The plenary session on Saturday morning featured Moira Gunn, host of the weekly NPR show, Tech Nation. Moira Gunn is enchanting storyteller and spent the first part of her session telling one story after another that demonstrated a simple idea: The dirty little secret to technology is how you use it.
She asked the audience, “who invented the 800 number?” It was President Gerald Ford who has just assumed the job of president after Nixon resigned and inflation was a big problem. In a speech, he urged people to talk to their friends and neighbors on how to beat inflation and wanted them to be able to share their ideas. Ford asked, can’t we just have a call collect or reverse the charges? The answer was yes and the area code 800 wasn’t be used – so that was the first use of the 800 number. It eventually changed the economy of the United States because it allowed businesses to have a national business and get in touch with customers. She asked to think about how technology what we do and what the impact was.
She told a story about the “Technophobia Reduction Clinic.” Technophobia is an actual disorder, as anyone who works with nonprofits no doubt knows. According to Gunn, 20% of adults are technophobic. Their blood pressure rises and they get anixious when they encounter technology and if it doesn’t work.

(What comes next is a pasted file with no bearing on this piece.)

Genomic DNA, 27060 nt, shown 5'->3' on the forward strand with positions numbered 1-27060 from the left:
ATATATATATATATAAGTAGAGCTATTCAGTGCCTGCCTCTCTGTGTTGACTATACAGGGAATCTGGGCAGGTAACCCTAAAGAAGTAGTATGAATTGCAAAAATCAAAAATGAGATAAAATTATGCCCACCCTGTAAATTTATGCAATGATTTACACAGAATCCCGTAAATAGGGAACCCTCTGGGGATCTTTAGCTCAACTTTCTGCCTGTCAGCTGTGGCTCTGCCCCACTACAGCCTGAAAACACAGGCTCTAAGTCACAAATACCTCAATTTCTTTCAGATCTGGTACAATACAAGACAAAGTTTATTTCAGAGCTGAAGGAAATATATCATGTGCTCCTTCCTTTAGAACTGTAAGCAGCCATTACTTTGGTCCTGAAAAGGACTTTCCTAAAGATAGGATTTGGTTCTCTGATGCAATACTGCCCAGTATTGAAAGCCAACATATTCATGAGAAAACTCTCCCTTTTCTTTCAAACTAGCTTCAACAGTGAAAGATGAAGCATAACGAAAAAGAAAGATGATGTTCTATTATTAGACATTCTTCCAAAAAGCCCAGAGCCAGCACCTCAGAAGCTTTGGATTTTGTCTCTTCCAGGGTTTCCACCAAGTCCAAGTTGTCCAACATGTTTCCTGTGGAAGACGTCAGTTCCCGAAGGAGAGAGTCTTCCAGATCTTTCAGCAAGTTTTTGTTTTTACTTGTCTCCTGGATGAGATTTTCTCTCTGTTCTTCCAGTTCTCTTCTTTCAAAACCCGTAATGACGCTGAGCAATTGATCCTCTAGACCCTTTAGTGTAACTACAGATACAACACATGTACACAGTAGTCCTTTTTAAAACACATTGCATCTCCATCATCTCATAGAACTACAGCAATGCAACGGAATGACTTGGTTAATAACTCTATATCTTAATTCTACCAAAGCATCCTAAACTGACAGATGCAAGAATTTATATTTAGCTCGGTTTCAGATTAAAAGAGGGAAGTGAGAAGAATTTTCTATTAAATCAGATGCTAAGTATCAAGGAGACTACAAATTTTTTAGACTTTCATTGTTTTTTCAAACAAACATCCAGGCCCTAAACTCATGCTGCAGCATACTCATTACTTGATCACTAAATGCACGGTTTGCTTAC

She urged to understand that just because we’re comfortable with technology, not everyone is. It is important to understand that there are a range of reactions to technology.
She also told a story about technology change inside organizations. “Every spare dollar needs to go into our mission, not our technology and we get stuck.” She went on to tell the story about how several biotechnology firms are moving their employees to mobile – the iPhone and the laptop. These companies have more iPhone apps than the iStore. This is the type of change that is happening and nonprofits need to invest in the transitions as well as businesses and even government.
She gave an example from Government, the Dept of State called “Express Your Opinion” . At one point in the demonstration, the technology was cooperating, but Moira didn’t miss a beat and said, “If the technology doesn’t work, you jettison the pony on stage.”
Next Congresswoman Donna Edwards joined her on stage for an interview about Net Neutrality. They discussed the basic definition of the phrase “Net Neutrality,” agreeing that it doesn’t have a good metaphor to be able to explain it. Edwards observed that most legislators do not understand the importance of the issue and need to be educated about why it important. She shared her personal story about she feels the issue is important. Her last tip was to go out and look at the moon because it is closest to the earth in 18 years and she heard about that on NPR.
Here’s a quick summary of the best sound bytes in tweets: